Sector(s): Food & Drink, Chemical, Healthcare & Pharmaceuticals, Life Sciences, Materials
The most prominent high security holographic anti-counterfeiting techniques include dot-matrix holograms and electron beam defined holograms. Dot-matrix holograms employ a grating array (with feature size in the range of 10um) to produce a holographic image. Electron beam defined holograms are a more secure, efficient, but expensive alternative. Their features have sub-wavelength scales (<0.1um) and they can engineer light more precisely to form superior holographic images.
Electron beam hologram features include: excellent security, extreme difficulty to copy, ease of verification, excellent holographic images, hidden images, and kinematic text.
We propose an anti-counterfeiting hologram based on electron beam lithography, which only gives a clear holographic image when conformed to a particular surface profile, and illuminated with a particular circular polarisation. Our design operates in reflection or transmission, and can be viewed on a screen, CCD, or directly by the human eye. The holograms are comprised of sub-wavelength features (~200 nm), where the de-phasing profile is encoded by altering the geometric properties of each feature. If the hologram is not given a pre-designed shape, it would produce a strongly distorted holographic image (e.g. of text, picture, QR/bar code).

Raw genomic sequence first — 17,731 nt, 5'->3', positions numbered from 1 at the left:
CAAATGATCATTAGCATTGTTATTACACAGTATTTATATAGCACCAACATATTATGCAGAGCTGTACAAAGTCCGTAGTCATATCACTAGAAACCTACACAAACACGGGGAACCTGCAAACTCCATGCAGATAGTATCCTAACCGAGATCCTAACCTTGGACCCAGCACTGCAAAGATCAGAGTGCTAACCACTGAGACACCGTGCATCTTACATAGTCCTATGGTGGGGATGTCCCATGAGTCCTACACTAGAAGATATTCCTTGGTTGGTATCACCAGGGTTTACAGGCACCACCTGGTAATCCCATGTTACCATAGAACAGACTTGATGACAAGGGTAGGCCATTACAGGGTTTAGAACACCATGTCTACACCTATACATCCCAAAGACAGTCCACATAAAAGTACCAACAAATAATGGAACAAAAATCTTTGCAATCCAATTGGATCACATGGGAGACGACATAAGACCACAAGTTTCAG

The University filed UK Patent Application no 1719588.4 on 24 November 2017 covering this technology.
We are seeking a partner to fund and co-develop applications and uses of the technology, with a view to out-licensing the IP to users.